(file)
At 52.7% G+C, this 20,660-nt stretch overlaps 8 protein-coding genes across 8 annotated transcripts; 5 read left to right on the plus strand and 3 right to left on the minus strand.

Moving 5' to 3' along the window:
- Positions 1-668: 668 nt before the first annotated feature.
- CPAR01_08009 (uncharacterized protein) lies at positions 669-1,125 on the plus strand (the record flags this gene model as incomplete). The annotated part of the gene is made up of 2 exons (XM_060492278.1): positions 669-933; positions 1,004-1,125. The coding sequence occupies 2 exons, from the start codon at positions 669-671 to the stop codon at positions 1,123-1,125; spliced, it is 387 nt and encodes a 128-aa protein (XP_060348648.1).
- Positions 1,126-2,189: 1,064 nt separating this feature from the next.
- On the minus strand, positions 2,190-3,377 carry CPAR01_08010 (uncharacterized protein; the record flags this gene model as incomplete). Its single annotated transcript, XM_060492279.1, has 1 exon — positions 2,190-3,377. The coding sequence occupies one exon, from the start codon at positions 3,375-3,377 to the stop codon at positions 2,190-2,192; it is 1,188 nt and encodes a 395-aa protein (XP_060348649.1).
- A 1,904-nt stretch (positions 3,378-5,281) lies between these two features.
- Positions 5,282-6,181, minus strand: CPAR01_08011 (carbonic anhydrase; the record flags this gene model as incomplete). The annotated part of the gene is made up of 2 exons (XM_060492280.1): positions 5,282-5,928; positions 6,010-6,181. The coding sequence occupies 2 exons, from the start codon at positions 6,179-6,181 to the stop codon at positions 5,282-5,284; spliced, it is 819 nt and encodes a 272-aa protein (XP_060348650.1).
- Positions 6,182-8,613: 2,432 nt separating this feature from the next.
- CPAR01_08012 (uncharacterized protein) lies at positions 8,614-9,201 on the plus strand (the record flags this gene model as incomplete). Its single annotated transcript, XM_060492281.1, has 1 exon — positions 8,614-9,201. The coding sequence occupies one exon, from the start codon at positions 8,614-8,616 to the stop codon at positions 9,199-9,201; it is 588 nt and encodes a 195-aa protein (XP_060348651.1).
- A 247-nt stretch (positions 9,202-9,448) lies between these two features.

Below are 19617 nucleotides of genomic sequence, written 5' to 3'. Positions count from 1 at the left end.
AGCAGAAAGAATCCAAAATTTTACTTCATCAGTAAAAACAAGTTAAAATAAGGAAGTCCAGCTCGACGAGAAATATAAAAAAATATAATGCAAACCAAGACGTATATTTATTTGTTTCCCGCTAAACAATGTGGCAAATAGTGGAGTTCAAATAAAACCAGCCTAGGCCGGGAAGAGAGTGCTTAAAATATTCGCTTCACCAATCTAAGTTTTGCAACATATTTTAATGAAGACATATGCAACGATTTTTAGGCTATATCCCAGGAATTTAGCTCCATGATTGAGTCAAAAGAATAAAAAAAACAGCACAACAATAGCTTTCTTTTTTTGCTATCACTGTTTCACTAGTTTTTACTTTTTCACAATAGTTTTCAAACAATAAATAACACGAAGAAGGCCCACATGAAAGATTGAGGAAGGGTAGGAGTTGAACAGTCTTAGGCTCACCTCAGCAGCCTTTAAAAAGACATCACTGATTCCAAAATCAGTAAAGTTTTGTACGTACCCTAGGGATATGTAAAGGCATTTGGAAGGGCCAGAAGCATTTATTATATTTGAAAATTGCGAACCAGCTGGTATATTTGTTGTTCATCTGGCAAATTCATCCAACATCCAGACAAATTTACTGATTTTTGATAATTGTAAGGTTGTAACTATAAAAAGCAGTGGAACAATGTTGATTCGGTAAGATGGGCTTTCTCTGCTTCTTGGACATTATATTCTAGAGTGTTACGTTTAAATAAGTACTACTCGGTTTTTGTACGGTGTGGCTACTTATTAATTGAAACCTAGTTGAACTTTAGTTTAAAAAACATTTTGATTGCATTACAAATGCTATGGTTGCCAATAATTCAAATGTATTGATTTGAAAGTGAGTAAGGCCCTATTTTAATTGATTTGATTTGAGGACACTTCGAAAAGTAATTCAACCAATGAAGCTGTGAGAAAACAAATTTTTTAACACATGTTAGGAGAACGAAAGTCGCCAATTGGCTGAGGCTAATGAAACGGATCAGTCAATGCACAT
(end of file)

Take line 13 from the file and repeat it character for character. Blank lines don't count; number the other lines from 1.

AGCAGAAAGAATCCAAAATTTTACTTCATCAGTAAAAACAAGTTAAAATAAGGAAGTCCAGCTCGACGAGAAATATAAAAAAATATAATGCAAACCAAGACGTATATTTATTTGTTTCCCGCTAAACAATGTGGCAAATAGTGGAGTTCAAATAAAACCAGCCTAGGCCGGGAAGAGAGTGCTTAAAATATTCGCTTCACCAATCTAAGTTTTGCAACATATTTTAATGAAGACATATGCAACGATTTTTAGGCTATATCCCAGGAATTTAGCTCCATGATTGAGTCAAAAGAATAAAAAAAACAGCACAACAATAGCTTTCTTTTTTTGCTATCACTGTTTCACTAGTTTTTACTTTTTCACAATAGTTTTCAAACAATAAATAACACGAAGAAGGCCCACATGAAAGATTGAGGAAGGGTAGGAGTTGAACAGTCTTAGGCTCACCTCAGCAGCCTTTAAAAAGACATCACTGATTCCAAAATCAGTAAAGTTTTGTACGTACCCTAGGGATATGTAAAGGCATTTGGAAGGGCCAGAAGCATTTATTATATTTGAAAATTGCGAACCAGCTGGTATATTTGTTGTTCATCTGGCAAATTCATCCAACATCCAGACAAATTTACTGATTTTTGATAATTGTAAGGTTGTAACTATAAAAAGCAGTGGAACAATGTTGATTCGGTAAGATGGGCTTTCTCTGCTTCTTGGACATTATATTCTAGAGTGTTACGTTTAAATAAGTACTACTCGGTTTTTGTACGGTGTGGCTACTTATTAATTGAAACCTAGTTGAACTTTAGTTTAAAAAACATTTTGATTGCATTACAAATGCTATGGTTGCCAATAATTCAAATGTATTGATTTGAAAGTGAGTAAGGCCCTATTTTAATTGATTTGATTTGAGGACACTTCGAAAAGTAATTCAACCAATGAAGCTGTGAGAAAACAAATTTTTTAACACATGTTAGGAGAACGAAAGTCGCCAATTGGCTGAGGCTAATGAAACGGATCAGTCAATGCACAT